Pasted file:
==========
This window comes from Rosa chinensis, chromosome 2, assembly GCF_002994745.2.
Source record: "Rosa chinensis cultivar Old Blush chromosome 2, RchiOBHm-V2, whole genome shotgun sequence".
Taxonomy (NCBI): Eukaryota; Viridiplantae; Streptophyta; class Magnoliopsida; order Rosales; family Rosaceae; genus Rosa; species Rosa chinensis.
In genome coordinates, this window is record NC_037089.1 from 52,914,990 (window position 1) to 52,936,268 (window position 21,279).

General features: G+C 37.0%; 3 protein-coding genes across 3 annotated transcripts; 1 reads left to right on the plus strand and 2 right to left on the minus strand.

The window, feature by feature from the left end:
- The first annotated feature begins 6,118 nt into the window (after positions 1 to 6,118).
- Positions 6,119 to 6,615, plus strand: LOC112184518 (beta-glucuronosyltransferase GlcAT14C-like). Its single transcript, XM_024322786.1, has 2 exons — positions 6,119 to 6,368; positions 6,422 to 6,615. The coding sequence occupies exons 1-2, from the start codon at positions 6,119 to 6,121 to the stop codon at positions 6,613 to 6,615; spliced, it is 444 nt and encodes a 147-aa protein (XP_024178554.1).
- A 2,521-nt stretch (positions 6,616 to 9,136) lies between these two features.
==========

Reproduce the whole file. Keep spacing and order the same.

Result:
This window comes from Rosa chinensis, chromosome 2, assembly GCF_002994745.2.
Source record: "Rosa chinensis cultivar Old Blush chromosome 2, RchiOBHm-V2, whole genome shotgun sequence".
Taxonomy (NCBI): Eukaryota; Viridiplantae; Streptophyta; class Magnoliopsida; order Rosales; family Rosaceae; genus Rosa; species Rosa chinensis.
In genome coordinates, this window is record NC_037089.1 from 52,914,990 (window position 1) to 52,936,268 (window position 21,279).

General features: G+C 37.0%; 3 protein-coding genes across 3 annotated transcripts; 1 reads left to right on the plus strand and 2 right to left on the minus strand.

The window, feature by feature from the left end:
- The first annotated feature begins 6,118 nt into the window (after positions 1 to 6,118).
- Positions 6,119 to 6,615, plus strand: LOC112184518 (beta-glucuronosyltransferase GlcAT14C-like). Its single transcript, XM_024322786.1, has 2 exons — positions 6,119 to 6,368; positions 6,422 to 6,615. The coding sequence occupies exons 1-2, from the start codon at positions 6,119 to 6,121 to the stop codon at positions 6,613 to 6,615; spliced, it is 444 nt and encodes a 147-aa protein (XP_024178554.1).
- A 2,521-nt stretch (positions 6,616 to 9,136) lies between these two features.